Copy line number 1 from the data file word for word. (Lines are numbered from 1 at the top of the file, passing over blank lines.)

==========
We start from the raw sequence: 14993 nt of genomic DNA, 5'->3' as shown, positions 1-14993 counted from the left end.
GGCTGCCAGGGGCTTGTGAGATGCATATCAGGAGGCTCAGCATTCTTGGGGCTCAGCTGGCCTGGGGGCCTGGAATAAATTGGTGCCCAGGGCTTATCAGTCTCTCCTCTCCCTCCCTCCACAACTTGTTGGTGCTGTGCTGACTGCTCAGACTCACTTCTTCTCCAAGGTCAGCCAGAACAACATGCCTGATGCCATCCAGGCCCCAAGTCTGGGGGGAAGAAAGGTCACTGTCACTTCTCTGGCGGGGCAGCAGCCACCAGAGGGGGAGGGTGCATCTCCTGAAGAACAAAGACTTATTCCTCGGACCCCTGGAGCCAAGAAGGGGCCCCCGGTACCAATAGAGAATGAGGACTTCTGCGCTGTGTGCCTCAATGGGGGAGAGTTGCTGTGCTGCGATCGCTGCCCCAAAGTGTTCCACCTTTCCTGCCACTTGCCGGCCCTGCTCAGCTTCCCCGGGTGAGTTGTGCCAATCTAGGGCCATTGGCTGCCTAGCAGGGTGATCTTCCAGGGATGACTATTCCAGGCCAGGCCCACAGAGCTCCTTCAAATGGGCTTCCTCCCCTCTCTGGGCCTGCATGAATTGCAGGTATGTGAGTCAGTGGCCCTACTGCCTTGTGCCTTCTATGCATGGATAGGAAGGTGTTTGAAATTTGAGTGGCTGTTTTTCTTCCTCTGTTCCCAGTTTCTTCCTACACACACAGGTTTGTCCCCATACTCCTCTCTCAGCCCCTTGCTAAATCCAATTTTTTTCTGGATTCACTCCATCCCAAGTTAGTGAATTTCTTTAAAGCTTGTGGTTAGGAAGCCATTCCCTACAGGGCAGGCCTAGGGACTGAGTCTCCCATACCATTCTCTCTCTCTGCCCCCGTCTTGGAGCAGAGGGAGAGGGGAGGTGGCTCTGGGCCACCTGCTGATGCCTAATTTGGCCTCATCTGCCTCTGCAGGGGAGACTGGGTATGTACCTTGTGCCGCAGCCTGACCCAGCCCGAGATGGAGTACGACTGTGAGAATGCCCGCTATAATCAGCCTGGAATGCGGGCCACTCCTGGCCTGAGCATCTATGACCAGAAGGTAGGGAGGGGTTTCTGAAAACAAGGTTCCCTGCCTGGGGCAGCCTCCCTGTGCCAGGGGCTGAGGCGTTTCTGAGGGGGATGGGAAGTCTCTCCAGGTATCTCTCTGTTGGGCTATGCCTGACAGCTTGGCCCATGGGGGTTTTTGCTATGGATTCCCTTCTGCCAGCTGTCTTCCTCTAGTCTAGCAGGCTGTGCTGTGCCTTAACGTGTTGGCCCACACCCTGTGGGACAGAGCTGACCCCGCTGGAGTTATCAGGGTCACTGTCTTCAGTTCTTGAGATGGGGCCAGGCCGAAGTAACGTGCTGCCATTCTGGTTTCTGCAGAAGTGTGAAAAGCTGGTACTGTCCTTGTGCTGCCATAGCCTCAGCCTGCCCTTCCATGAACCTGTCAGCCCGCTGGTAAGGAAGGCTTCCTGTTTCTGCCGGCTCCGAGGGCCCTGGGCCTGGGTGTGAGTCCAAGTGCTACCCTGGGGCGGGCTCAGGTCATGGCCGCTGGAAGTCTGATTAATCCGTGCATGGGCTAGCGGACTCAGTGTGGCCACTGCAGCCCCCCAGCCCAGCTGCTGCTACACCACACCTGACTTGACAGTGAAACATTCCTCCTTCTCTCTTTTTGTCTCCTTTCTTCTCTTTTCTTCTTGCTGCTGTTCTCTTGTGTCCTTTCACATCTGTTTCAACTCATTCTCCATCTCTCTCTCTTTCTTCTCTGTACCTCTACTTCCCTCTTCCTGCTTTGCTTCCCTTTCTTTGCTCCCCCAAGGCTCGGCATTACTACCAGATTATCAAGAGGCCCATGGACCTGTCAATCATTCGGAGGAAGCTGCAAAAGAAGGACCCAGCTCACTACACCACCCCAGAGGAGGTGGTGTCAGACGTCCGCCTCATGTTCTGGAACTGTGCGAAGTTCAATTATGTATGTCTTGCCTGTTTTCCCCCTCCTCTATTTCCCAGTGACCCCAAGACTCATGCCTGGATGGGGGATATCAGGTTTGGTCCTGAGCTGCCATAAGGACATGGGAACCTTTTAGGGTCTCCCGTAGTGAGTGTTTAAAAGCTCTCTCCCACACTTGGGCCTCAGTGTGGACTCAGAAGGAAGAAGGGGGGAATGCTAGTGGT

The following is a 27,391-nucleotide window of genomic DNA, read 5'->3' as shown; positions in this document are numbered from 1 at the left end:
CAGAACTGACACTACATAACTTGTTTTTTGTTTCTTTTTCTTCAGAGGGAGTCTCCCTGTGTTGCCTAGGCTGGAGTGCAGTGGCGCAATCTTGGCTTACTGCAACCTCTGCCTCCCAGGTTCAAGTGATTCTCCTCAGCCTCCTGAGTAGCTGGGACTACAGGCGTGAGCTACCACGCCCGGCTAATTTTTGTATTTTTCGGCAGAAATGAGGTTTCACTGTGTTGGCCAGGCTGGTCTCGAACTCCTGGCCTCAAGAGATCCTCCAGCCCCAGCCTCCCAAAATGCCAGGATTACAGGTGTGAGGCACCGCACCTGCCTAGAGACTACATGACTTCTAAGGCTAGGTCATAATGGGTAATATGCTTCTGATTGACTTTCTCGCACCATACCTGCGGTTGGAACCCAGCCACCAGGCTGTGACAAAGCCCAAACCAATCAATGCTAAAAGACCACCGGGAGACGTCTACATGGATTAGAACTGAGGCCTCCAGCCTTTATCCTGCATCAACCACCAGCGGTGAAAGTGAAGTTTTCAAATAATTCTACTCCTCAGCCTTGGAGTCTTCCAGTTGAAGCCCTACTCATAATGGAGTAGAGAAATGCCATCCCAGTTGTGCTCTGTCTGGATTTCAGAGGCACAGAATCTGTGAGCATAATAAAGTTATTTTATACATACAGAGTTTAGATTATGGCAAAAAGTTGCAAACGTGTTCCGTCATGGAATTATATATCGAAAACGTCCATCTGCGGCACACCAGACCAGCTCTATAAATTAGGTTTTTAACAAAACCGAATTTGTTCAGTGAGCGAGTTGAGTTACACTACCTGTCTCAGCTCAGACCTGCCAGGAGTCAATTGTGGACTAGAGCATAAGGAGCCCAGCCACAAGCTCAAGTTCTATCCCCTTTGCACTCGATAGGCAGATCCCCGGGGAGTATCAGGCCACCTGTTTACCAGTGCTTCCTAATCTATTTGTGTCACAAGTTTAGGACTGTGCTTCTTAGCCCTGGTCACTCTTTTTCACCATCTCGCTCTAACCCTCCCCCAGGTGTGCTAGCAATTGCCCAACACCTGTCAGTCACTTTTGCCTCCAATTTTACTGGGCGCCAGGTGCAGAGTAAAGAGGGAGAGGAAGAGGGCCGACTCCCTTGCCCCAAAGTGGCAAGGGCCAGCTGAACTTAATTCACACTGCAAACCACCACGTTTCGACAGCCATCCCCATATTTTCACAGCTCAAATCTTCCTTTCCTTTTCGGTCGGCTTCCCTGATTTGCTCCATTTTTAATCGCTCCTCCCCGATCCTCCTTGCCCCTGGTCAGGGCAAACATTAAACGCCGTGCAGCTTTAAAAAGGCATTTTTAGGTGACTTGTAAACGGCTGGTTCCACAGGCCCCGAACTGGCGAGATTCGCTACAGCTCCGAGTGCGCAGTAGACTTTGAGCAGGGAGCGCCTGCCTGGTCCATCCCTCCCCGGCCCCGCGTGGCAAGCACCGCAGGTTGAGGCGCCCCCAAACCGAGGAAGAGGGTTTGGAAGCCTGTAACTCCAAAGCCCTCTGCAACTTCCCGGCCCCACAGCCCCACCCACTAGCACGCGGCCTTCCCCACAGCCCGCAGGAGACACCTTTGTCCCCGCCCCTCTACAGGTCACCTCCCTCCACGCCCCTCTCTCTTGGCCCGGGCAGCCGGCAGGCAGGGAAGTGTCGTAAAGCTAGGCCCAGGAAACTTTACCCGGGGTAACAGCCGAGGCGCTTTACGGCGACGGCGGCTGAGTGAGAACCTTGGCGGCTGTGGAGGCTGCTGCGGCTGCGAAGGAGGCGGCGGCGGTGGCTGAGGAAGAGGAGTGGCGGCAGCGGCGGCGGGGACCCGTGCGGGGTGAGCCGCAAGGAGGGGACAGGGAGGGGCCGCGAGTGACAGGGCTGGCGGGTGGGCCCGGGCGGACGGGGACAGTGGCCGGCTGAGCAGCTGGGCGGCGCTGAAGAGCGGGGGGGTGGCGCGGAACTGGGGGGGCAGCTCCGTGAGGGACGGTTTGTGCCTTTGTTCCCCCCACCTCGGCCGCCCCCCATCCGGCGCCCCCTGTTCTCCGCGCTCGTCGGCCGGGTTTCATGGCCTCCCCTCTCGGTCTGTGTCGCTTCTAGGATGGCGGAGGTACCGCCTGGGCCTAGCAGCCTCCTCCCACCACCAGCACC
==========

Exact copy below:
We start from the raw sequence: 14993 nt of genomic DNA, 5'->3' as shown, positions 1-14993 counted from the left end.